A CFTC investigation into the corrupt practices of Royal Bank of Scotland traders who were rigging the global interest rate known as Libor for years has revealed something awfully sinister — they instant-message each other not unlike the rest of us (slightly less morally bankrupt) commoners.
RBS reached a $612 million settlement with British and U.S. authorities today to resolve the case. The bank didn't have much choice, though, because investigators had them by the bills. The case against the bank centered around "a series of incriminating yet colorful e-mails that highlighted an effort," to rig the rates. (If you need a good refresher about the scandal, we recommend this Jon Stewart video.)
You would think that economic criminal masterminds would be smart enough to A) speak in complete sentences with proper punctuation; and B) not talk openly about how they're rigging the system and manipulating global interest rates for their own personal gain. But that's not the case at all — indeed, The Washington Post focused on just how outspoken the RBS bankers have been about their crimes, by way of internal emails and instant-message exchanges. Believe it or not, they chat more or less like 14-year-old girls:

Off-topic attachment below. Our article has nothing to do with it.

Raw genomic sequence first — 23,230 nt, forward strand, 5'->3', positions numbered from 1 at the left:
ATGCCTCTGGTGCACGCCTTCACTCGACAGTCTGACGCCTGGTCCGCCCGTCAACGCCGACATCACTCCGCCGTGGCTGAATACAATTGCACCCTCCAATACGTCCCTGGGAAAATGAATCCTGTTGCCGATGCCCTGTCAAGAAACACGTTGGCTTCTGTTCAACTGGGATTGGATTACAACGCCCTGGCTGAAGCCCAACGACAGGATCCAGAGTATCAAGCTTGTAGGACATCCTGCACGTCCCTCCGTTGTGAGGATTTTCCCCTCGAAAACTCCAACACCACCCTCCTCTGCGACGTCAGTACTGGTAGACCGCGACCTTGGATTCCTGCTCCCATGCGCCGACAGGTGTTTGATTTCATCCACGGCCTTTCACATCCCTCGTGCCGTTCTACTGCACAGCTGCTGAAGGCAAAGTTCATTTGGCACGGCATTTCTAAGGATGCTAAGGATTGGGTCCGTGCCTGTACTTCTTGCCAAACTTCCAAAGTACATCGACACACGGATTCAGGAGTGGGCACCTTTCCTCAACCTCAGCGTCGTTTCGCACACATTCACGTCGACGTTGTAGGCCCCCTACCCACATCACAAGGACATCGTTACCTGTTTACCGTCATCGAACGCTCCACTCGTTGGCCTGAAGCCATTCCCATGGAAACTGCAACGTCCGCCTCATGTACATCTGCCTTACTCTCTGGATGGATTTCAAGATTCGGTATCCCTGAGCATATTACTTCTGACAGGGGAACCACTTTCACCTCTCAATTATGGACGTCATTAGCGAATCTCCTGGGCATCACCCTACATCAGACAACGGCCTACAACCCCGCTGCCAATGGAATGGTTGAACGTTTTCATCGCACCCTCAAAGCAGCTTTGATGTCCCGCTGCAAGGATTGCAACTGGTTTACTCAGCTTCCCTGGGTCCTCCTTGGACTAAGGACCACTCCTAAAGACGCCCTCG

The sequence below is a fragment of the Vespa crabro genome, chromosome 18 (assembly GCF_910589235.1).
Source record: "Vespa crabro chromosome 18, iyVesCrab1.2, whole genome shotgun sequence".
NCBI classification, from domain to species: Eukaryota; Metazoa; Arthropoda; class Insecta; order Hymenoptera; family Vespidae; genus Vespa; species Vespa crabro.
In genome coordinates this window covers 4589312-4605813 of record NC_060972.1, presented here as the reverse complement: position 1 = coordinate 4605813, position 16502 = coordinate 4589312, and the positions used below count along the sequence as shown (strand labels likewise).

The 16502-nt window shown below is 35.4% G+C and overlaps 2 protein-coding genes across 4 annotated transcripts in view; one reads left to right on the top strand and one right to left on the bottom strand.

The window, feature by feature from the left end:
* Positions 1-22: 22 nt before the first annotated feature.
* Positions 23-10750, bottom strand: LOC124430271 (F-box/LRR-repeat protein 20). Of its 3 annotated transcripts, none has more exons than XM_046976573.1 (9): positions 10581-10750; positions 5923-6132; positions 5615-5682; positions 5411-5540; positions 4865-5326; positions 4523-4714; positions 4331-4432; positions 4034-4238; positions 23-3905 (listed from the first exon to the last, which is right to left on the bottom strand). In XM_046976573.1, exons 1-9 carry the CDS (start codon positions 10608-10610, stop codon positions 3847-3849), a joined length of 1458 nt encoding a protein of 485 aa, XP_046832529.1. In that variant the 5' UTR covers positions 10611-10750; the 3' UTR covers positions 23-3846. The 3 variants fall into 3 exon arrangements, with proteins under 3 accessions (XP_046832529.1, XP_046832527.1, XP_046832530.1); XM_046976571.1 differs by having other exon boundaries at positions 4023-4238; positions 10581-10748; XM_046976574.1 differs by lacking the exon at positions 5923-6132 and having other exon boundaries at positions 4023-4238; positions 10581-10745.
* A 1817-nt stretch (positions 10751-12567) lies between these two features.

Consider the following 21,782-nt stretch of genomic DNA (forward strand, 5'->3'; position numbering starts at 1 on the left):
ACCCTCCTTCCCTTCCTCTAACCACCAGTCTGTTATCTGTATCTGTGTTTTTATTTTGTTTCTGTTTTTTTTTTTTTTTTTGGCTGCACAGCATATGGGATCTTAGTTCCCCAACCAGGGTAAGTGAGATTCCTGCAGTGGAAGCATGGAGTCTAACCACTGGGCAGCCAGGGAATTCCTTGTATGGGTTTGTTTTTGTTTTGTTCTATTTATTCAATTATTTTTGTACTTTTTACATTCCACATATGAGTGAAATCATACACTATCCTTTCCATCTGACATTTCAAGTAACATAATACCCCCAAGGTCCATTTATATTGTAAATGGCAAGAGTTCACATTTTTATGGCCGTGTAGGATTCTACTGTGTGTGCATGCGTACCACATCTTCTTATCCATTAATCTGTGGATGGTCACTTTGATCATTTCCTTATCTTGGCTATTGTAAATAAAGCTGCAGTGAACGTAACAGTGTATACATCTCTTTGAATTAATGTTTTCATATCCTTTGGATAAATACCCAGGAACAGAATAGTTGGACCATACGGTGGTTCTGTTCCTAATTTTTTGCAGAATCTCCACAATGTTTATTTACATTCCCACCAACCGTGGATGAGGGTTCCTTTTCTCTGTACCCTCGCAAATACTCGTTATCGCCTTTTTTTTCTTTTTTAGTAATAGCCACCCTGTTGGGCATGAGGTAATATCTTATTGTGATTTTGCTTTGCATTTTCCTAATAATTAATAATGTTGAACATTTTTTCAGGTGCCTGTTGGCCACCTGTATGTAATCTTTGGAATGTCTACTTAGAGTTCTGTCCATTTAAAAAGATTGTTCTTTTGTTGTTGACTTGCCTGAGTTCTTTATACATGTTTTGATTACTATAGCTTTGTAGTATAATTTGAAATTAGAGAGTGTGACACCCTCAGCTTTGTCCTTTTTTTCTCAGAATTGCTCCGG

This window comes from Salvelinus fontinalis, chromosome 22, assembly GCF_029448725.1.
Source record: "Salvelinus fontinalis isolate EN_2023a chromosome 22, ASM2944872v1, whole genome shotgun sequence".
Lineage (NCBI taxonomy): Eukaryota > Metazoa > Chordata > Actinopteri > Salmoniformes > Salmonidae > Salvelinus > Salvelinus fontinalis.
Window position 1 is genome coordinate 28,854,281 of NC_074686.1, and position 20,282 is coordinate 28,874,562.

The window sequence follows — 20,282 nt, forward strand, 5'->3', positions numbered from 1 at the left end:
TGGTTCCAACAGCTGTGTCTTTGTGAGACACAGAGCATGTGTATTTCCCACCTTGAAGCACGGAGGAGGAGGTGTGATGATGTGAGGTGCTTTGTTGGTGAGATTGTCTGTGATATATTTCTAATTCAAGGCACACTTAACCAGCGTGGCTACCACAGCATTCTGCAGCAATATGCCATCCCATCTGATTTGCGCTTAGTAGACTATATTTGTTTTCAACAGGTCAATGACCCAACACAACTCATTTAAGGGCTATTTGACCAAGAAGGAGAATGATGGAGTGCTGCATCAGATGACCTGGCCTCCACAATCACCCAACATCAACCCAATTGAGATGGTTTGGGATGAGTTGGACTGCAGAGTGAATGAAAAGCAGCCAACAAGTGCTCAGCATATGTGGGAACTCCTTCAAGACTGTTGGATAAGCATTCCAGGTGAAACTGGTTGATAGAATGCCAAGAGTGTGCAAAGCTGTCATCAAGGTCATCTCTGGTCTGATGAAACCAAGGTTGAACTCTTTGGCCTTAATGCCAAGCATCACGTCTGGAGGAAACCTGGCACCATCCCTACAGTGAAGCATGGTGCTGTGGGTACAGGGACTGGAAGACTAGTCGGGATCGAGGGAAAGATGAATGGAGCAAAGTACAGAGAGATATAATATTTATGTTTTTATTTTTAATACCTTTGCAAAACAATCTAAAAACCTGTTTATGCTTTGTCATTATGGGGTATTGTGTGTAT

May 14, 2009:
Swiss Franc Trader: pls can we get super high 3m[,] super low 6m
Swiss Franc Trader: PRETTY PLEASE!
Primary Submitter: 41 & 51
Swiss Franc Trader: if u did that [,] i would lvoe [sic] u forever
Primary Submitter: 41 & 55 then …
Swiss Franc Trader: if u did that i would come over there and make love to you [,] your choice
Primary Submitter: 41+51 it is
Swiss Franc Trader: thouht [sic] so
Primary Submitter: so shallow
Senior Yen Trader: we need usd libor to drop faster
Yen Trader 1: jpy libors v high[,] i set them then [Primary Submitter] overrides them[,] he has gone now for 2 weeks [ ... ]
Senior Yen Trader: I dont think 3m jpy libor will drop that much[,] 3mjpy at most down 1bps
Yen Trader 1: oh no[,] not if i have anything to do with it[,] and i do have somethin gto do with it ! lol
There are more at the Washington Post, or you can look through the entire CFTC report for more.